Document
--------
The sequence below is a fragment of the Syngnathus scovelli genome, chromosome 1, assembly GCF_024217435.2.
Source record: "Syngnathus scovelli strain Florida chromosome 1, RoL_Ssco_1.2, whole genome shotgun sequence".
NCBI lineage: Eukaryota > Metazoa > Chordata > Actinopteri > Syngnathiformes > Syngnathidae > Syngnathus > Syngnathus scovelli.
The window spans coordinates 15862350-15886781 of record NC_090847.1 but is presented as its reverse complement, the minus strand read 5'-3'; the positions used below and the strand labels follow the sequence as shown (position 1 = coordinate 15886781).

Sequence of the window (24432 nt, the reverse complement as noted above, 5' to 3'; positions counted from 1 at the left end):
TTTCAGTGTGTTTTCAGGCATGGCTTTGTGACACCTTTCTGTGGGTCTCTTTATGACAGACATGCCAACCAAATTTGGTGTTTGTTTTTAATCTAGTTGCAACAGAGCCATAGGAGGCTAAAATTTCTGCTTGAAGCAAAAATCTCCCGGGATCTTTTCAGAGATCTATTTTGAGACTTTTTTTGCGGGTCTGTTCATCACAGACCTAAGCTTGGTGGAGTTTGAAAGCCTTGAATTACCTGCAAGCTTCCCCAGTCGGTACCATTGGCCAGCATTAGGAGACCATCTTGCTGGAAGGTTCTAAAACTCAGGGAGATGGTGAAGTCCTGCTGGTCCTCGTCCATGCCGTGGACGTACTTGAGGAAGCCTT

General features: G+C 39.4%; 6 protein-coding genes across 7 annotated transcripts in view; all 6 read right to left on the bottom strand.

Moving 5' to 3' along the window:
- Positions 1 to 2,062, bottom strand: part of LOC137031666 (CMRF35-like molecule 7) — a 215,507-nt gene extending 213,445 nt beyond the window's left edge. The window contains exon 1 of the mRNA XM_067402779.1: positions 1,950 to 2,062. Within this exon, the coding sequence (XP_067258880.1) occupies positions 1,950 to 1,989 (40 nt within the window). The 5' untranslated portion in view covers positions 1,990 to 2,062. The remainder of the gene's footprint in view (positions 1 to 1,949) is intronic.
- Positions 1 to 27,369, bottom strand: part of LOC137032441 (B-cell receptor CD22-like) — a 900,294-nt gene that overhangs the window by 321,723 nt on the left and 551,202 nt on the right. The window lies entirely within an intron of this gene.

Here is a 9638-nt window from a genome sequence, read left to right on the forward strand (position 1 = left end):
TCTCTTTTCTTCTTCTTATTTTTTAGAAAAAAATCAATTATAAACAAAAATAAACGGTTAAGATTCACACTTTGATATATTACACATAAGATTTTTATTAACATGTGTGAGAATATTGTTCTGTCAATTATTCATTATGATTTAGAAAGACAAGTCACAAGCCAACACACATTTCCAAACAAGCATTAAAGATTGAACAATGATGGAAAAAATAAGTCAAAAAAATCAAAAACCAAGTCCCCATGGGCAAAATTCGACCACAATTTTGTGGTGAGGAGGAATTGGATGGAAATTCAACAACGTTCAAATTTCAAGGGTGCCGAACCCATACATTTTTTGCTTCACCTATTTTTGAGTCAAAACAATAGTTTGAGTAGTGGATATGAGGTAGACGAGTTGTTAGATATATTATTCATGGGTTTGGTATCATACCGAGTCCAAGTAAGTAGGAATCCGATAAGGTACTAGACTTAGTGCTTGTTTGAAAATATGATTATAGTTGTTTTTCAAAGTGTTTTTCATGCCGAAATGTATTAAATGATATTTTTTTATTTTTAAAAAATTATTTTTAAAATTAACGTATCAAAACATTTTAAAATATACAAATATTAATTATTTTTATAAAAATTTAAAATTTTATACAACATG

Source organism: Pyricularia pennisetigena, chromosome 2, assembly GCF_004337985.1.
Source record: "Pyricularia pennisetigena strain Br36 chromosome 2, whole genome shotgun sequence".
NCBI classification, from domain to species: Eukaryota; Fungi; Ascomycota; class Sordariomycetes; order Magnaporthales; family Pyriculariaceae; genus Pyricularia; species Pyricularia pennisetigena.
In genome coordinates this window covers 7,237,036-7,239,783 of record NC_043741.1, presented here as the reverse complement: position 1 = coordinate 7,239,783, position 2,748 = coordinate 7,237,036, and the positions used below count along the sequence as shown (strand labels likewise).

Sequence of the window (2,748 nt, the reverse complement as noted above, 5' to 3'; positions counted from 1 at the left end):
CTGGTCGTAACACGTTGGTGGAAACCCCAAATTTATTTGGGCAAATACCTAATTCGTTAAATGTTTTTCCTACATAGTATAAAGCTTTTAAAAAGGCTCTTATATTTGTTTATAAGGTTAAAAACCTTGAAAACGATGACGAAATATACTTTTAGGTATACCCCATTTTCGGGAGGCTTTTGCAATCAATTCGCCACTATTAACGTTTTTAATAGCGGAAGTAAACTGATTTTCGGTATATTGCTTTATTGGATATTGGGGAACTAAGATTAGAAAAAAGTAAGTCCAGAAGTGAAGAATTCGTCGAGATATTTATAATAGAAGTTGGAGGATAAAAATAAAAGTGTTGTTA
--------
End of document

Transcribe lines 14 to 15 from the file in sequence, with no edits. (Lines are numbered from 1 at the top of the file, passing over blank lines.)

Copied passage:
Source record: "Pyricularia pennisetigena strain Br36 chromosome 2, whole genome shotgun sequence".
NCBI classification, from domain to species: Eukaryota; Fungi; Ascomycota; class Sordariomycetes; order Magnaporthales; family Pyriculariaceae; genus Pyricularia; species Pyricularia pennisetigena.